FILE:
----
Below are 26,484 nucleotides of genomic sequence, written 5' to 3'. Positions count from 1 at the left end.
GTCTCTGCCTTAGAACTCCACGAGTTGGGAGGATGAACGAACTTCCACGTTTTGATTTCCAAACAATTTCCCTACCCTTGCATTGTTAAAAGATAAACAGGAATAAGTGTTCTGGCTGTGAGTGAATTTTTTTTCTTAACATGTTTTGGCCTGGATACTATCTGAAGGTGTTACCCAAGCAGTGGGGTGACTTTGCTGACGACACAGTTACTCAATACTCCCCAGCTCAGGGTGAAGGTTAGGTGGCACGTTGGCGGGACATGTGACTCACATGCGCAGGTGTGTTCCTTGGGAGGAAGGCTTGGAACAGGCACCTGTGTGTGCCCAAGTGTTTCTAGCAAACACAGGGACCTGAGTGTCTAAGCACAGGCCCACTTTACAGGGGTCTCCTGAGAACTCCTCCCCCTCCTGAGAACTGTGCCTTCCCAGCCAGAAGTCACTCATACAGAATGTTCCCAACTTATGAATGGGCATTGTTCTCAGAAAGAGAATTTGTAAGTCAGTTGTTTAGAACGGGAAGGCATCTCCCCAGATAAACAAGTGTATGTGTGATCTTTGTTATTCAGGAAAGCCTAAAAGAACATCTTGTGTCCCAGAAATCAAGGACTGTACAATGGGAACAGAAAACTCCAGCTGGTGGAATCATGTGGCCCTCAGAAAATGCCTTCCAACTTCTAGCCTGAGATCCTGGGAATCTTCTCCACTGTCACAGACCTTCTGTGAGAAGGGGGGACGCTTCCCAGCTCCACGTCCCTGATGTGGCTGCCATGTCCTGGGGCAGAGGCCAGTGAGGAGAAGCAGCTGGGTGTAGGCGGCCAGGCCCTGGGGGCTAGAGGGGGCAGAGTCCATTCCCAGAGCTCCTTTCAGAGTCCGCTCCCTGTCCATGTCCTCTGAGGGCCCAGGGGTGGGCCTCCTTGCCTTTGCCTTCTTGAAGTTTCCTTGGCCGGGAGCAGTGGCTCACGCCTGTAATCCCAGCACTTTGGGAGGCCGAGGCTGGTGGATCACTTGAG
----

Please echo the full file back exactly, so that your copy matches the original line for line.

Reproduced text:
Below are 26,484 nucleotides of genomic sequence, written 5' to 3'. Positions count from 1 at the left end.
GTCTCTGCCTTAGAACTCCACGAGTTGGGAGGATGAACGAACTTCCACGTTTTGATTTCCAAACAATTTCCCTACCCTTGCATTGTTAAAAGATAAACAGGAATAAGTGTTCTGGCTGTGAGTGAATTTTTTTTCTTAACATGTTTTGGCCTGGATACTATCTGAAGGTGTTACCCAAGCAGTGGGGTGACTTTGCTGACGACACAGTTACTCAATACTCCCCAGCTCAGGGTGAAGGTTAGGTGGCACGTTGGCGGGACATGTGACTCACATGCGCAGGTGTGTTCCTTGGGAGGAAGGCTTGGAACAGGCACCTGTGTGTGCCCAAGTGTTTCTAGCAAACACAGGGACCTGAGTGTCTAAGCACAGGCCCACTTTACAGGGGTCTCCTGAGAACTCCTCCCCCTCCTGAGAACTGTGCCTTCCCAGCCAGAAGTCACTCATACAGAATGTTCCCAACTTATGAATGGGCATTGTTCTCAGAAAGAGAATTTGTAAGTCAGTTGTTTAGAACGGGAAGGCATCTCCCCAGATAAACAAGTGTATGTGTGATCTTTGTTATTCAGGAAAGCCTAAAAGAACATCTTGTGTCCCAGAAATCAAGGACTGTACAATGGGAACAGAAAACTCCAGCTGGTGGAATCATGTGGCCCTCAGAAAATGCCTTCCAACTTCTAGCCTGAGATCCTGGGAATCTTCTCCACTGTCACAGACCTTCTGTGAGAAGGGGGGACGCTTCCCAGCTCCACGTCCCTGATGTGGCTGCCATGTCCTGGGGCAGAGGCCAGTGAGGAGAAGCAGCTGGGTGTAGGCGGCCAGGCCCTGGGGGCTAGAGGGGGCAGAGTCCATTCCCAGAGCTCCTTTCAGAGTCCGCTCCCTGTCCATGTCCTCTGAGGGCCCAGGGGTGGGCCTCCTTGCCTTTGCCTTCTTGAAGTTTCCTTGGCCGGGAGCAGTGGCTCACGCCTGTAATCCCAGCACTTTGGGAGGCCGAGGCTGGTGGATCACTTGAG